When Jay Dweck set out to add a swimming pool to his Bedford, New York, home, he faced what many homeowners encounter when renovating their homes: zoning restrictions. "I had a limited number of feet that could be devoted to the pool," he explained. "I wanted a pool long enough to swim laps, say 80 to 100 feet. However, given the restrictions, such a pool would have to be very narrow."
After considering his options, Dweck started to draw the shape that would work best for his pool.
"It reminded me of a violin," he said. Playing the instrument himself, the former Goldman Sachs and Morgan Stanley executive took note of his Stradivarius' dimensions and realized it could work -- he could have a violin-shaped pool in his backyard.
"The next challenge was finding someone willing to build it," he said. Chris Cipriano of New Jersey-based Cipriano Custom Pools and Landscaping turned out to be just the guy. His company specializes in tricked-out pools with fancy lighting, slides, king-and-queen chairs and more.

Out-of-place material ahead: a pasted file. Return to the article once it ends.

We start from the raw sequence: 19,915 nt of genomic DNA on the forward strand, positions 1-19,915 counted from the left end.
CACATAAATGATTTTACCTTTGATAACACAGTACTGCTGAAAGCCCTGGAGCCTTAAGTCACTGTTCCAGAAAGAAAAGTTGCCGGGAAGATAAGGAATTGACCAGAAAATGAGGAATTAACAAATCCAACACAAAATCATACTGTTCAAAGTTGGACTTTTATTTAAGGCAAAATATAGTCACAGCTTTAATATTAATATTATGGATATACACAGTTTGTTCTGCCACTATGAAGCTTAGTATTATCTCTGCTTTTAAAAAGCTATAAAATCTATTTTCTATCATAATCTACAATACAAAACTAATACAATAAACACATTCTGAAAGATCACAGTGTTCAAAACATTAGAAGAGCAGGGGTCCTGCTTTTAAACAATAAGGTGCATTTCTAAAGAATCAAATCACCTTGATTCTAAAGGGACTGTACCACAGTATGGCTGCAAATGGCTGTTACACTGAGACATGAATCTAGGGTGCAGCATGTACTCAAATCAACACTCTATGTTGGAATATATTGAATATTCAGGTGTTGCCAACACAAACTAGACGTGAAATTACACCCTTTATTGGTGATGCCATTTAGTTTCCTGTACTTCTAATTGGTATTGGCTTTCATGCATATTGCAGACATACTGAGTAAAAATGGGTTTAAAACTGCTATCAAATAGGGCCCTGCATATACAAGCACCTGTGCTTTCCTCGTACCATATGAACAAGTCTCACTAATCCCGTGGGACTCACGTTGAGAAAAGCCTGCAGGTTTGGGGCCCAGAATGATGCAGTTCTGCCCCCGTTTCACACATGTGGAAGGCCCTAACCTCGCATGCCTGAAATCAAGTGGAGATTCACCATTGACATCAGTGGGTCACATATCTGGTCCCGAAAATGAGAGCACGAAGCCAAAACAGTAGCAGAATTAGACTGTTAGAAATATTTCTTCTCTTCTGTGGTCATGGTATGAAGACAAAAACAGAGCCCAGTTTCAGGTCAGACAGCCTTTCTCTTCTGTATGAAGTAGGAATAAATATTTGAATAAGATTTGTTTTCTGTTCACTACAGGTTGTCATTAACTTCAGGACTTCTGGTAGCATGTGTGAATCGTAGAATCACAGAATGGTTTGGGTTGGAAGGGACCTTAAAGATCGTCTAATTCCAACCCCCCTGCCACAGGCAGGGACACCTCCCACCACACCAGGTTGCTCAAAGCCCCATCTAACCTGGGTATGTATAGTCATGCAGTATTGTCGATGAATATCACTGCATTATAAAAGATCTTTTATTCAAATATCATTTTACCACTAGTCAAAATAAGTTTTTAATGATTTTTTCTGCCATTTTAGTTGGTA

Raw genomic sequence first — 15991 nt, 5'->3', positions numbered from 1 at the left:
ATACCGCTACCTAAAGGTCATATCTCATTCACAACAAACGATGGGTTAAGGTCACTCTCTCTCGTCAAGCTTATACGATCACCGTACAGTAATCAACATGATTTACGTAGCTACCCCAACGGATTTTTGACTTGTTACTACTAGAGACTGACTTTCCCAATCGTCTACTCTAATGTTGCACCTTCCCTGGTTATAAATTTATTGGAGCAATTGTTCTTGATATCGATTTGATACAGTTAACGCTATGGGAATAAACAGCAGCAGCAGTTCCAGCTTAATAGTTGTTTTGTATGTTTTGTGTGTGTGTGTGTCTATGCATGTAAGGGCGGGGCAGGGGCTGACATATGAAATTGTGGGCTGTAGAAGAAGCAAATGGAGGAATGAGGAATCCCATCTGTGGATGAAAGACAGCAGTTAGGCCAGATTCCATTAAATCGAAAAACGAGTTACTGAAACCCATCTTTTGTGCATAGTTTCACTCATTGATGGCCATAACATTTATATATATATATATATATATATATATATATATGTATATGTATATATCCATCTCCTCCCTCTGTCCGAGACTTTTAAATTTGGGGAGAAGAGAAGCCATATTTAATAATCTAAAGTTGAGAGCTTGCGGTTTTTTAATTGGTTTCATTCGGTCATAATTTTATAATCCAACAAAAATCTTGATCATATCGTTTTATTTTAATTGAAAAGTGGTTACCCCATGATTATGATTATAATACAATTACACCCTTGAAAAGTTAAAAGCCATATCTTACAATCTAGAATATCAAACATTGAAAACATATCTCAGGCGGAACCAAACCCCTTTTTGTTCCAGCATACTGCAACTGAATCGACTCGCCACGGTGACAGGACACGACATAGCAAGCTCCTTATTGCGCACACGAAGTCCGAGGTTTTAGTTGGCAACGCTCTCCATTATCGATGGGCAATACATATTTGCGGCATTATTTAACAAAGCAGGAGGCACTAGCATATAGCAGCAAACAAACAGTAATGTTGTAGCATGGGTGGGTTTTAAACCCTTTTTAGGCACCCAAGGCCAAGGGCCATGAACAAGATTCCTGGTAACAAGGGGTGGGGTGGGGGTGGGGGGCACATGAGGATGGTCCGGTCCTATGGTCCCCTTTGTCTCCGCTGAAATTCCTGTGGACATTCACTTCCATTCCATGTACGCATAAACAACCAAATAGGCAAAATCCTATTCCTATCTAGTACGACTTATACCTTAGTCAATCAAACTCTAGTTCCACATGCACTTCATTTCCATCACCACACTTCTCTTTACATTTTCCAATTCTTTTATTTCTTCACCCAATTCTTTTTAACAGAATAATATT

"The trend is continuing to grow for specialty pools and water features," Cipriano said. "Perimeter overflow, vanishing edge and all-glass tile swimming pools are very popular." Dweck's pool has 440,000 individual pieces of glass tile and more than 5,600 individual strands of fiber optic lights woven into the strings of the violin. A spa sits where you would expect the chin rest to be, and black stone around the perimeter mimics the purfling on a violin.
Dweck also plans to use his programming skills to coordinate underwater lights and music piped through speakers. "Let's say I play some violin piece," he told Bloomberg Luxury, comparing the effect to the "Guitar Hero" video game. "I can just make it so that it's like the strings are being played in the appropriate place."
The project is part of the work of Dweck's new company, Live Better Systems LLC. "I am planning on using the house to continue to develop automation innovations, and as sort of a demonstration facility for Live Better Systems," he said. As the name suggests, Dweck hopes to help bring technology into others' homes that will improve the quality of life.
Such innovations may come with a high price, however. While a typical pool built by Cipriano costs between $300,000 and $500,000, Dweck's pool and equipment cost about $1.5 million. Dweck sees it all as an investment that will pay off in the future.
"I do expect the pool, as well as the integrated patio and landscaping, [to] add significant value to [my] property," he said.